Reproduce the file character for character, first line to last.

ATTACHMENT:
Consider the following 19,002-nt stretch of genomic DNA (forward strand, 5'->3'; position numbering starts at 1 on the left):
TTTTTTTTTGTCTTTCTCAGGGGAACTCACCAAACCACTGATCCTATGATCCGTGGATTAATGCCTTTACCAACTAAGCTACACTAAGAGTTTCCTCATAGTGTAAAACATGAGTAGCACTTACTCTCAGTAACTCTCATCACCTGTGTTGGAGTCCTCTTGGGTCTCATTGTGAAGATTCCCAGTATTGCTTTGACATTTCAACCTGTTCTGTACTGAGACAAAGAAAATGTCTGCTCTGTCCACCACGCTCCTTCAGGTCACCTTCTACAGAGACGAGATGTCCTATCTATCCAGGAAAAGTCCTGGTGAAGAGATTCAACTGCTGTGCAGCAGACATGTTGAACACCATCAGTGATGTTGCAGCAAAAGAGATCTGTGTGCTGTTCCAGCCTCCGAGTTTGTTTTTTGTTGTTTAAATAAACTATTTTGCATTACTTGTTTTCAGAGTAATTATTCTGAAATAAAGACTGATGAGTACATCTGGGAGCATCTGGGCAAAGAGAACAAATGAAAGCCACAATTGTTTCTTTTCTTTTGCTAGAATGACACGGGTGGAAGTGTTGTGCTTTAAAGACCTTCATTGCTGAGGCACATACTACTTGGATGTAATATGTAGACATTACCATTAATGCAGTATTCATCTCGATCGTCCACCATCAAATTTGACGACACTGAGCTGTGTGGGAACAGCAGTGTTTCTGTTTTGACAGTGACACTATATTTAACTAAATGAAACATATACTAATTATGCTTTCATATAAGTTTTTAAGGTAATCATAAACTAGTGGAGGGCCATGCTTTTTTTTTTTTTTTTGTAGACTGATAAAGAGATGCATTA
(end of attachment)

Consider the following 19,002-nt stretch of genomic DNA (forward strand, 5'->3'; position numbering starts at 1 on the left):
TTTTTTTTTGTCTTTCTCAGGGGAACTCACCAAACCACTGATCCTATGATCCGTGGATTAATGCCTTTACCAACTAAGCTACACTAAGAGTTTCCTCATAGTGTAAAACATGAGTAGCACTTACTCTCAGTAACTCTCATCACCTGTGTTGGAGTCCTCTTGGGTCTCATTGTGAAGATTCCCAGTATTGCTTTGACATTTCAACCTGTTCTGTACTGAGACAAAGAAAATGTCTGCTCTGTCCACCACGCTCCTTCAGGTCACCTTCTACAGAGACGAGATGTCCTATCTATCCAGGAAAAGTCCTGGTGAAGAGATTCAACTGCTGTGCAGCAGACATGTTGAACACCATCAGTGATGTTGCAGCAAAAGAGATCTGTGTGCTGTTCCAGCCTCCGAGTTTGTTTTTTGTTGTTTAAATAAACTATTTTGCATTACTTGTTTTCAGAGTAATTATTCTGAAATAAAGACTGATGAGTACATCTGGGAGCATCTGGGCAAAGAGAACAAATGAAAGCCACAATTGTTTCTTTTCTTTTGCTAGAATGACACGGGTGGAAGTGTTGTGCTTTAAAGACCTTCATTGCTGAGGCACATACTACTTGGATGTAATATGTAGACATTACCATTAATGCAGTATTCATCTCGATCGTCCACCATCAAATTTGACGACACTGAGCTGTGTGGGAACAGCAGTGTTTCTGTTTTGACAGTGACACTATATTTAACTAAATGAAACATATACTAATTATGCTTTCATATAAGTTTTTAAGGTAATCATAAACTAGTGGAGGGCCATGCTTTTTTTTTTTTTTTTGTAGACTGATAAAGAGATGCATTA